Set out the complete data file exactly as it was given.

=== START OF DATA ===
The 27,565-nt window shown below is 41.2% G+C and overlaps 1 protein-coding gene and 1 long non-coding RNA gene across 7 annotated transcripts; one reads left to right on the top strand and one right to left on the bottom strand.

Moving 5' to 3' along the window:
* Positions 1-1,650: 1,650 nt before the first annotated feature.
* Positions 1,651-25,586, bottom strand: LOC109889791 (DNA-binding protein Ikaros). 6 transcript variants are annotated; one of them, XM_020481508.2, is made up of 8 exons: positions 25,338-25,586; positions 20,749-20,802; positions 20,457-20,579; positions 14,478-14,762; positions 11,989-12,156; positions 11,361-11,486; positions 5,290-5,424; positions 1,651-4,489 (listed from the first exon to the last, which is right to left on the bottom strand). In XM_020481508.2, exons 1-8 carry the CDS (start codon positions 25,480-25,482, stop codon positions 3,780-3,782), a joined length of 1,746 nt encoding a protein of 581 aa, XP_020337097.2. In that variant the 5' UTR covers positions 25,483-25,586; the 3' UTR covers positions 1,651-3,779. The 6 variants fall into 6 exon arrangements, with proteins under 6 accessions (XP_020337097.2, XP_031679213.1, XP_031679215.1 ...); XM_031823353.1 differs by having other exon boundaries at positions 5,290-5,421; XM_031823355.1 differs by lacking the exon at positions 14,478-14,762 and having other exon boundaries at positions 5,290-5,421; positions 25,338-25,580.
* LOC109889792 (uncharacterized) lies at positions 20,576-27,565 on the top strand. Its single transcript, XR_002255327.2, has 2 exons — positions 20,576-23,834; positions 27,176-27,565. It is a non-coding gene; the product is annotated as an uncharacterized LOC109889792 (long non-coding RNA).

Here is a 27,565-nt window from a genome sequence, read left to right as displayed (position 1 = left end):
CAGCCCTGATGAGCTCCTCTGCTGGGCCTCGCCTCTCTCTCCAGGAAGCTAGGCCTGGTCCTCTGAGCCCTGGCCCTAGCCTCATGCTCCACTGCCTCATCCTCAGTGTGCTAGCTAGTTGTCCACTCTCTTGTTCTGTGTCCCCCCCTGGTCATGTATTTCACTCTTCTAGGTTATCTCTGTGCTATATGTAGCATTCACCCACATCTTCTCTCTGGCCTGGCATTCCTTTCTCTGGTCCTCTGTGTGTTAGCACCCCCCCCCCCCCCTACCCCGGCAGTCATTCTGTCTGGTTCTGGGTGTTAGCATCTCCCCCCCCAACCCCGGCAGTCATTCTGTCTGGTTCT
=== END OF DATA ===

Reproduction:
The 27,565-nt window shown below is 41.2% G+C and overlaps 1 protein-coding gene and 1 long non-coding RNA gene across 7 annotated transcripts; one reads left to right on the top strand and one right to left on the bottom strand.

Moving 5' to 3' along the window:
* Positions 1-1,650: 1,650 nt before the first annotated feature.
* Positions 1,651-25,586, bottom strand: LOC109889791 (DNA-binding protein Ikaros). 6 transcript variants are annotated; one of them, XM_020481508.2, is made up of 8 exons: positions 25,338-25,586; positions 20,749-20,802; positions 20,457-20,579; positions 14,478-14,762; positions 11,989-12,156; positions 11,361-11,486; positions 5,290-5,424; positions 1,651-4,489 (listed from the first exon to the last, which is right to left on the bottom strand). In XM_020481508.2, exons 1-8 carry the CDS (start codon positions 25,480-25,482, stop codon positions 3,780-3,782), a joined length of 1,746 nt encoding a protein of 581 aa, XP_020337097.2. In that variant the 5' UTR covers positions 25,483-25,586; the 3' UTR covers positions 1,651-3,779. The 6 variants fall into 6 exon arrangements, with proteins under 6 accessions (XP_020337097.2, XP_031679213.1, XP_031679215.1 ...); XM_031823353.1 differs by having other exon boundaries at positions 5,290-5,421; XM_031823355.1 differs by lacking the exon at positions 14,478-14,762 and having other exon boundaries at positions 5,290-5,421; positions 25,338-25,580.
* LOC109889792 (uncharacterized) lies at positions 20,576-27,565 on the top strand. Its single transcript, XR_002255327.2, has 2 exons — positions 20,576-23,834; positions 27,176-27,565. It is a non-coding gene; the product is annotated as an uncharacterized LOC109889792 (long non-coding RNA).

Here is a 27,565-nt window from a genome sequence, read left to right as displayed (position 1 = left end):
CAGCCCTGATGAGCTCCTCTGCTGGGCCTCGCCTCTCTCTCCAGGAAGCTAGGCCTGGTCCTCTGAGCCCTGGCCCTAGCCTCATGCTCCACTGCCTCATCCTCAGTGTGCTAGCTAGTTGTCCACTCTCTTGTTCTGTGTCCCCCCCTGGTCATGTATTTCACTCTTCTAGGTTATCTCTGTGCTATATGTAGCATTCACCCACATCTTCTCTCTGGCCTGGCATTCCTTTCTCTGGTCCTCTGTGTGTTAGCACCCCCCCCCCCCCCTACCCCGGCAGTCATTCTGTCTGGTTCTGGGTGTTAGCATCTCCCCCCCCAACCCCGGCAGTCATTCTGTCTGGTTCT